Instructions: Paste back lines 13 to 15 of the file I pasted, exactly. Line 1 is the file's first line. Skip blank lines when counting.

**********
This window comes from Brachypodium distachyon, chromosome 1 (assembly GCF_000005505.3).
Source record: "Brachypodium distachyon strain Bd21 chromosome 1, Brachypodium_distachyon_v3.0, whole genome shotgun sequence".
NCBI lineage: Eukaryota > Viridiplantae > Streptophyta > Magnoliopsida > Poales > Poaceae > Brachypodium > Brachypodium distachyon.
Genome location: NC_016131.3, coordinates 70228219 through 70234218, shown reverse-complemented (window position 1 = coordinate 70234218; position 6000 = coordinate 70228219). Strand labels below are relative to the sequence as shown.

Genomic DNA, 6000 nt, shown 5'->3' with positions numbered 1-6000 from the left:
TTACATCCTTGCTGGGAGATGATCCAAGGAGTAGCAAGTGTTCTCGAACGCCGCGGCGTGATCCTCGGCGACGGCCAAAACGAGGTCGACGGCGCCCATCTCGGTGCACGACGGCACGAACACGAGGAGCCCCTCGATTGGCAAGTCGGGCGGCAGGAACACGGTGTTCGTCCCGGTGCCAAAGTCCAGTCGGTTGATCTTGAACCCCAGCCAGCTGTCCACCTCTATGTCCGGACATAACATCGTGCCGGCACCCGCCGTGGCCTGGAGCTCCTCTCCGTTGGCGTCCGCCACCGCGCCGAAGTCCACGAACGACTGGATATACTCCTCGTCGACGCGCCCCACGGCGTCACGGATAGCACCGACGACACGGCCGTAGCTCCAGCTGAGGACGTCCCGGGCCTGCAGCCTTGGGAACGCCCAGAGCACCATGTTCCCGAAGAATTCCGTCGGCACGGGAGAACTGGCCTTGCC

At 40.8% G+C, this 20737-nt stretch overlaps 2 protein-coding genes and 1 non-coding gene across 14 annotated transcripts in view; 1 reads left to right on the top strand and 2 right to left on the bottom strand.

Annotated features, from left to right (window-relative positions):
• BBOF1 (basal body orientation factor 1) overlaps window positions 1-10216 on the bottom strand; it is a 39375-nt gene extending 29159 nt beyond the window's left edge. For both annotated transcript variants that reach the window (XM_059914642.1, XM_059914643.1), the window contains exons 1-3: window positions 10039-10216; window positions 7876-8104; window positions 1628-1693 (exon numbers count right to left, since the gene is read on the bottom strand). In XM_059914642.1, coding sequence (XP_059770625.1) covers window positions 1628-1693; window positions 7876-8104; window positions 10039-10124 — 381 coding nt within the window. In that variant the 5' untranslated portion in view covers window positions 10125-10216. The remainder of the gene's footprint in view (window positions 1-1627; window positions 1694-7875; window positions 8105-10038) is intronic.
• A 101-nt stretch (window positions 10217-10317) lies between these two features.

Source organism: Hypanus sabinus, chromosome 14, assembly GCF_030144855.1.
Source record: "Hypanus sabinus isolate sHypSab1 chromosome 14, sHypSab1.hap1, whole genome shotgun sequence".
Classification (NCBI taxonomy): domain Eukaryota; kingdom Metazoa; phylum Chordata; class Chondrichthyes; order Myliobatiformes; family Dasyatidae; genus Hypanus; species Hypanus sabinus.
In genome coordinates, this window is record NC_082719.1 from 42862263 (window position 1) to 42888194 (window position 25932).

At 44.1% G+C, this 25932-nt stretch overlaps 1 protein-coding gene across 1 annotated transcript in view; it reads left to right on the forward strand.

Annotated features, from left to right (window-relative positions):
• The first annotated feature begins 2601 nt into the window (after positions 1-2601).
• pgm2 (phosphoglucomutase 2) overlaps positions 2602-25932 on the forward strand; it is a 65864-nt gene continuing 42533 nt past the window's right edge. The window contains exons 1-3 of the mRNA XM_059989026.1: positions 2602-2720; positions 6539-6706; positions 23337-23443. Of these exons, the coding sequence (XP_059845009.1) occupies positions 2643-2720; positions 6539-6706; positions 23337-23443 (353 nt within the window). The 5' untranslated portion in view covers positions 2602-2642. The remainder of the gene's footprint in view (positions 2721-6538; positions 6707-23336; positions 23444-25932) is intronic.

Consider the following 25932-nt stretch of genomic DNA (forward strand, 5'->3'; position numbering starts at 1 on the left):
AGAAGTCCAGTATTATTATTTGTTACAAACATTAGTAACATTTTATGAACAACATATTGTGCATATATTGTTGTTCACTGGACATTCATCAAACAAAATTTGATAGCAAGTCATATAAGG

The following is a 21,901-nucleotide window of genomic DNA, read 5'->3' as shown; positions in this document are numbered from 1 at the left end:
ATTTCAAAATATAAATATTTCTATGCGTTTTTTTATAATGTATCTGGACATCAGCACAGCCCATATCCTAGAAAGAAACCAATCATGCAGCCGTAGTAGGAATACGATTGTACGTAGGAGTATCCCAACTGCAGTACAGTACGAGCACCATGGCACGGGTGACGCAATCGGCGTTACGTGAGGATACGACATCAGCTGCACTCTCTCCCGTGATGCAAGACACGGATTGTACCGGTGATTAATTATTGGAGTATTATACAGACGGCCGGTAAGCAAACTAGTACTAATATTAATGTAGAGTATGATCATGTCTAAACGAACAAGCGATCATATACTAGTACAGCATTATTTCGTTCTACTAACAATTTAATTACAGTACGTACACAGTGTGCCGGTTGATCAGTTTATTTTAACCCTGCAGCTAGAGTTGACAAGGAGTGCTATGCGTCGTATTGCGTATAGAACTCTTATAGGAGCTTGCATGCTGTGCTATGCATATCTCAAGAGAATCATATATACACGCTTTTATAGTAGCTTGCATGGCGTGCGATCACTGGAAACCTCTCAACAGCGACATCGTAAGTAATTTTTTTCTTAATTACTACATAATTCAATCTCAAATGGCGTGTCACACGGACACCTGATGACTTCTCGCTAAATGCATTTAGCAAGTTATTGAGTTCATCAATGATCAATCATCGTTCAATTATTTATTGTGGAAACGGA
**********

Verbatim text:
Classification (NCBI taxonomy): domain Eukaryota; kingdom Metazoa; phylum Chordata; class Chondrichthyes; order Myliobatiformes; family Dasyatidae; genus Hypanus; species Hypanus sabinus.
In genome coordinates, this window is record NC_082719.1 from 42862263 (window position 1) to 42888194 (window position 25932).

At 44.1% G+C, this 25932-nt stretch overlaps 1 protein-coding gene across 1 annotated transcript in view; it reads left to right on the forward strand.